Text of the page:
A “confusion of logos”?

Stuart Wolpert reports that 84 out of 85 students could not draw the Apple logo from memory. 85 college students tried to draw the Apple logo from memory. 84 failed..

Could you draw the ubiquitous Apple computer logo from memory? Probably not, as it turns out.

In a new study published in the Quarterly Journal of Experimental Psychology, UCLA psychologists found that almost none of their subjects could draw the logo correctly from memory. Out of 85 UCLA undergraduate students, only one correctly reproduced the Apple logo when asked to draw it on a blank sheet of paper. Fewer than half the students correctly identified the actual logo when they were shown it among a number of similar logos with slightly altered features.

Among the participants were 52 Apple users, 10 PC users and 23 students who used both Apple and PC products — but the findings did not differ between Apple and PC users.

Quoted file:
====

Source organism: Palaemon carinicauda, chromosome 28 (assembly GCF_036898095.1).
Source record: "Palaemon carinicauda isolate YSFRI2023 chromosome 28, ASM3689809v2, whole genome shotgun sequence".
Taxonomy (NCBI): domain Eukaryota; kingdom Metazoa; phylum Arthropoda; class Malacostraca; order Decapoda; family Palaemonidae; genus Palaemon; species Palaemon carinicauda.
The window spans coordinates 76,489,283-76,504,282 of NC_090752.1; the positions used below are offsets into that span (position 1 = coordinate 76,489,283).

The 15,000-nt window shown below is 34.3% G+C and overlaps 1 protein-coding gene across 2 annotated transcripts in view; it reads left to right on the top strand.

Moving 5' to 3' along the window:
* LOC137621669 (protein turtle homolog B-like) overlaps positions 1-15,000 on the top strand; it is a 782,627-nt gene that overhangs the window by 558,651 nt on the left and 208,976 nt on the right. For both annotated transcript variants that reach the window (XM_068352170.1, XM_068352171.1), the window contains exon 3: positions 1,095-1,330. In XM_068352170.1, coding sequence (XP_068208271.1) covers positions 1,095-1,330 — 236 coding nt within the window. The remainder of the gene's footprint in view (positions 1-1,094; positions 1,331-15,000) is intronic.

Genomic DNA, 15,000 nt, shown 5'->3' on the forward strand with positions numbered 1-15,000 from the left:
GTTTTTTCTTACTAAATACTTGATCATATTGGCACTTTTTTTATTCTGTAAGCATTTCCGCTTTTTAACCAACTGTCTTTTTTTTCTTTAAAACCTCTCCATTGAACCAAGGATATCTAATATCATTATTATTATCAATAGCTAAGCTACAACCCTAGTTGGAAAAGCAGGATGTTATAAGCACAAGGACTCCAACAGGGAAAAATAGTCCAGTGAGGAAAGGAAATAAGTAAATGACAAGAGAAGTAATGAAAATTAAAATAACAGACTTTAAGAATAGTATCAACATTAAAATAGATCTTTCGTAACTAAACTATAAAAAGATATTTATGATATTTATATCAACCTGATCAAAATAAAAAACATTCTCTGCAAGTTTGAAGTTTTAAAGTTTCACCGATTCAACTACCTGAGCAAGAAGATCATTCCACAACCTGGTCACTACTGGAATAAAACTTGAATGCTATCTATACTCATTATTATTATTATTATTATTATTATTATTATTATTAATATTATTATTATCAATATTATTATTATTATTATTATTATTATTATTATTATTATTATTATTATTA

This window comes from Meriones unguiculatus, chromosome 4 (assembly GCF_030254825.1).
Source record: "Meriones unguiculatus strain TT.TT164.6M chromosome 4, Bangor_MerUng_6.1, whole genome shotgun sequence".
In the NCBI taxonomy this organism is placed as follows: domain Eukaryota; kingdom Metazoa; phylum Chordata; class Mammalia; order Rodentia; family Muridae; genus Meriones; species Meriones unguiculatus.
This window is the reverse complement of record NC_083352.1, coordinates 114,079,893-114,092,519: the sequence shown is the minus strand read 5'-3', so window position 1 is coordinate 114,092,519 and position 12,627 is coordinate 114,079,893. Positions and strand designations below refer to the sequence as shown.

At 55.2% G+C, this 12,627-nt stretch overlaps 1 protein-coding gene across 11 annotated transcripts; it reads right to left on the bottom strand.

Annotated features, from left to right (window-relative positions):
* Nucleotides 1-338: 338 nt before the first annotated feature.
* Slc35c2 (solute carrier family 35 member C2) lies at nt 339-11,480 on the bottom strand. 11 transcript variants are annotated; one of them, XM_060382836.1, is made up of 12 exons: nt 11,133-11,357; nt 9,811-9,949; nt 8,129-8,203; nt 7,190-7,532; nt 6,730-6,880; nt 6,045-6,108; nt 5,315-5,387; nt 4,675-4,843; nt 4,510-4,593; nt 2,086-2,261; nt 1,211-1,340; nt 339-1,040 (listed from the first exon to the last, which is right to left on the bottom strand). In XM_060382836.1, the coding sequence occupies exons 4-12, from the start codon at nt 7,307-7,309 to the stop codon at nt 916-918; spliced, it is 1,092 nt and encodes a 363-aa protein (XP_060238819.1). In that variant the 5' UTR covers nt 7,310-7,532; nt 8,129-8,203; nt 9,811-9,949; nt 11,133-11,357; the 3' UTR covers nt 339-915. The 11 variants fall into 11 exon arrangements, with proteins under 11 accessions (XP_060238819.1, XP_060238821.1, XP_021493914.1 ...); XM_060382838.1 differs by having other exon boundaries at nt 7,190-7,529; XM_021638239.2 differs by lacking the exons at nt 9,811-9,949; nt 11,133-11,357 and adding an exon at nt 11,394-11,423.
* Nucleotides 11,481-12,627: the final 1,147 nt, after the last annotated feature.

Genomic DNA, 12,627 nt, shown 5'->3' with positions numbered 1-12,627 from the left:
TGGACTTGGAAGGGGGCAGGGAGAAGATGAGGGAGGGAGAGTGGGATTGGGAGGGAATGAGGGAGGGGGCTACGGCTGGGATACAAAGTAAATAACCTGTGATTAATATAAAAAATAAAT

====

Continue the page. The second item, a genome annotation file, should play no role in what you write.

Just as we have a “murder of crows,” a “pride of lions,” etc., do we need a term for a collection of nearly alike logos?

I ask because of less than one half of those asked could recognize the Apple logo when shown among slightly altered logos.

Would a “confusion of logos” be the correct phrase?

Perhaps Apple will start embedding punch-outs in its ads so you can take an authentic Apple logo with you shopping to avoid confusion while shopping. 😉

PS: The failure of the 84 out of 85 may be explained by 84 out of 85 people not being able to draw an apple from memory, much less an apple based logo. That’s just speculation on my part.

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